Tue, Mar 5, 2013 : 7:45 p.m.

My question there enough excess parking to give away in those structures without hurting parking availability for retail customers? Maybe there is...


Tue, Mar 5, 2013 : 5:40 p.m.

I thought the DDA gets parking revenues.


Tue, Mar 5, 2013 : 2:48 p.m.

So when this gargantuan fails as a student dorm full of pizza eaters, it can become a senior highrise complete with pepperoni oatmeal kitchen below. The Seniors next strore at Zaragon will be watching jealously. A high-price telescope shop on S. University could really clean up. Good Luck in your new Caribbean careers City Council slash DDA members!


Tue, Mar 5, 2013 : 10:54 p.m.

I actually laughed out loud at this. Nice visuals.


Tue, Mar 5, 2013 : 2:33 p.m.

Pizza House will be the best looking glorified dorm cafeteria ever. Enjoy feeding the students as the rest of us go elsewhere or learn to make our own fried ravioli.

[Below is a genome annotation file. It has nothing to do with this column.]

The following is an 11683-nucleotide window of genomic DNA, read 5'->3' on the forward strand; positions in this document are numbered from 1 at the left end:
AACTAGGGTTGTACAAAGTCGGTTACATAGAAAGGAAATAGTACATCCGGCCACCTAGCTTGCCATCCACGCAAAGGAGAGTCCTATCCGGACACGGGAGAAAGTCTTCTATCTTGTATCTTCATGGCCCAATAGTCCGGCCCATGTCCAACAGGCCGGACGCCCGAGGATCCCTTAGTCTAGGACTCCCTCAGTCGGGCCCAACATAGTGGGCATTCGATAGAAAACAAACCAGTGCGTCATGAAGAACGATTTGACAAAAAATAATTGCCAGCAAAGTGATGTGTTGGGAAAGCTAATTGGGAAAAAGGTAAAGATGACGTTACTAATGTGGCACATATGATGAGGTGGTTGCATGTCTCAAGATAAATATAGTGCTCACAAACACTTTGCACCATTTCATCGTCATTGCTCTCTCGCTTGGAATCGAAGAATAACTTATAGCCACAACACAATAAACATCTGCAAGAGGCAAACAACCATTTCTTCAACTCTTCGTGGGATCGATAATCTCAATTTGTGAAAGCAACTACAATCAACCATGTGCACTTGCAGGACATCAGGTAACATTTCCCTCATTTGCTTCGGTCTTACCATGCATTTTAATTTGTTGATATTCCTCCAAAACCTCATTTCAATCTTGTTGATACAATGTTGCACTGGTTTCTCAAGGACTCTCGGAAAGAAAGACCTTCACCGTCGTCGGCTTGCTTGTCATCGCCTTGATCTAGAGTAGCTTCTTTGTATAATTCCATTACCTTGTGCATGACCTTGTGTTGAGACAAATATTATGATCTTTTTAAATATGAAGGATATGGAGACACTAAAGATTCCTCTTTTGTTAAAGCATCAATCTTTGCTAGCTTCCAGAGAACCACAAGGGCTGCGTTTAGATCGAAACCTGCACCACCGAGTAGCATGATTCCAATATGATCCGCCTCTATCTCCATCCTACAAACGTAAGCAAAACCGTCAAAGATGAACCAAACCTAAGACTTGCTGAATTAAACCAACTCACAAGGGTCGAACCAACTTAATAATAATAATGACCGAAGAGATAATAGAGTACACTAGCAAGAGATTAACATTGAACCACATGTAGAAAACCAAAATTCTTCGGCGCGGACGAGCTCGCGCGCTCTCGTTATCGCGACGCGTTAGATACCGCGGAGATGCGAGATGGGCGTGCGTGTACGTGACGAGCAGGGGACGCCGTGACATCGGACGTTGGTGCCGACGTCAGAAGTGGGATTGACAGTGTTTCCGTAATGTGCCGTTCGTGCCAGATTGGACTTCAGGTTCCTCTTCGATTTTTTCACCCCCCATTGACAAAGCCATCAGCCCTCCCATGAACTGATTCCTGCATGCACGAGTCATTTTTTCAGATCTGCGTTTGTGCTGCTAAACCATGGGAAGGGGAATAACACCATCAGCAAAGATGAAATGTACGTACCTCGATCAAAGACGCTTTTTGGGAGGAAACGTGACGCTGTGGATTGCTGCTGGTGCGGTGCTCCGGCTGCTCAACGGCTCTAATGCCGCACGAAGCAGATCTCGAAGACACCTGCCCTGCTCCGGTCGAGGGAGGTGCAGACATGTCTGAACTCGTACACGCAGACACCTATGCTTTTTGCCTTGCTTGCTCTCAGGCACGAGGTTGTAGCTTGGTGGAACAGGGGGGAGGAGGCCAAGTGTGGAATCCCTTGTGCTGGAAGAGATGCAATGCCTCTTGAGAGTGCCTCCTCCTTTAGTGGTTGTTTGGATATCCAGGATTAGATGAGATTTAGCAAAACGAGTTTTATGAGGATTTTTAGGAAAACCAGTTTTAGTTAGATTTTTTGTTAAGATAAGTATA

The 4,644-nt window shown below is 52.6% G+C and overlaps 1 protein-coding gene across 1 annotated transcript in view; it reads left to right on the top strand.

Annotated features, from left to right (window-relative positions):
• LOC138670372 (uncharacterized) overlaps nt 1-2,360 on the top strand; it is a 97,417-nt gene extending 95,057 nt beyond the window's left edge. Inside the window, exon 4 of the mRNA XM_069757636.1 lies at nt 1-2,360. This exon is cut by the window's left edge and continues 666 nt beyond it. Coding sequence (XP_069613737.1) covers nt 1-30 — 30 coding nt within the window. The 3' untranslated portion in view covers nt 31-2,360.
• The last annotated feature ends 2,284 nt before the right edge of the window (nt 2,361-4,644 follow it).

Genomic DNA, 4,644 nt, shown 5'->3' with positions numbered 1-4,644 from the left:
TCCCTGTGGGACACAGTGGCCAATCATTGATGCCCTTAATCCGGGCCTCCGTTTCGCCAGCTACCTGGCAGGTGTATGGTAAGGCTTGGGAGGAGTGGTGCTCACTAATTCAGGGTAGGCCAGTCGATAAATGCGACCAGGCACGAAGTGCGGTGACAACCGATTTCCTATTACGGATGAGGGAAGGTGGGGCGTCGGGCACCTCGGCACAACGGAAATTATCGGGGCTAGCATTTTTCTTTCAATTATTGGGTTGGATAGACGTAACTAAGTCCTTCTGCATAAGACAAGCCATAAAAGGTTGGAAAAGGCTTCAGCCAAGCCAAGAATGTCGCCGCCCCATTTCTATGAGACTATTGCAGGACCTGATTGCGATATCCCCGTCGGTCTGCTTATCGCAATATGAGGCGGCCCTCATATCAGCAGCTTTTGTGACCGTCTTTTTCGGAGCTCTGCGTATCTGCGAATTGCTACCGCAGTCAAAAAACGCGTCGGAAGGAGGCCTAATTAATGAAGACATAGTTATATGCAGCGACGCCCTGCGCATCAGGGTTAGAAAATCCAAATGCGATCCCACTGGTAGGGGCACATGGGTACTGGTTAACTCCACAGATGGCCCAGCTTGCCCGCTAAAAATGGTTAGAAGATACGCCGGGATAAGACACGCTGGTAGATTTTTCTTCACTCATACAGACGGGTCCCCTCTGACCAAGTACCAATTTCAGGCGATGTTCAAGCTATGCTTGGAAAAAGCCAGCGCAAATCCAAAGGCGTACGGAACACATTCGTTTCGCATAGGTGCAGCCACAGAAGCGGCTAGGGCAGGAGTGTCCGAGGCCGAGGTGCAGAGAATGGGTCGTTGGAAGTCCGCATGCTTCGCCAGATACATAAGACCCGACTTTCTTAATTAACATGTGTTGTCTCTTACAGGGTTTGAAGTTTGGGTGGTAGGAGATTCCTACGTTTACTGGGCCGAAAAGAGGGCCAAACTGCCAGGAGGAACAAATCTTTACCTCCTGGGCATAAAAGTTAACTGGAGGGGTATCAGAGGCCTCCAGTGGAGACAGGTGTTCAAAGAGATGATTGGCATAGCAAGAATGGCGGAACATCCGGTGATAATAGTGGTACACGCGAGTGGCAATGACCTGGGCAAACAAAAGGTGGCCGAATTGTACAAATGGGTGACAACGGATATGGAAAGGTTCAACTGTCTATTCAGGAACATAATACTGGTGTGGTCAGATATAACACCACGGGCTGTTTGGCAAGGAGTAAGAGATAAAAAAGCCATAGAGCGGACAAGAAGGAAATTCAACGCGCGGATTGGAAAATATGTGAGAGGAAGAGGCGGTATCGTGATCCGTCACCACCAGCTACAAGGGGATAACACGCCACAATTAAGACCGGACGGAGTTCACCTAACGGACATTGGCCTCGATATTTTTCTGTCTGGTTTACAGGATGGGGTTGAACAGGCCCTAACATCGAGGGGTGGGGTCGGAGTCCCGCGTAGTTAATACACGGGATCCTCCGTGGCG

Robert Honeyman

Tue, Mar 5, 2013 : 3 p.m.

hah! what a concept. build a highrise apartment complex to increase restaurant traffic. :7)


Tue, Mar 5, 2013 : 2:20 p.m.

Looking like a true big city...Yes with all of the big city problems: crime, congestion, lack of parking, no support services(e.g. grocery stores). All we'll have are blocks and blocks 14 story monstrosities.


Tue, Mar 5, 2013 : 5:36 p.m.

What do you want a Kroger downtown?


Tue, Mar 5, 2013 : 2:17 p.m.

The problem is the parking variance. The appointed DDA is giving up parking spaces in city structures. Would the developer still be building if they had to provide parking for their building?

Thomas Jones

Tue, Mar 5, 2013 : 1:51 p.m.

Love it!!!! the city is growing and looking like a true little big city!!!


Tue, Mar 5, 2013 : 1:35 p.m.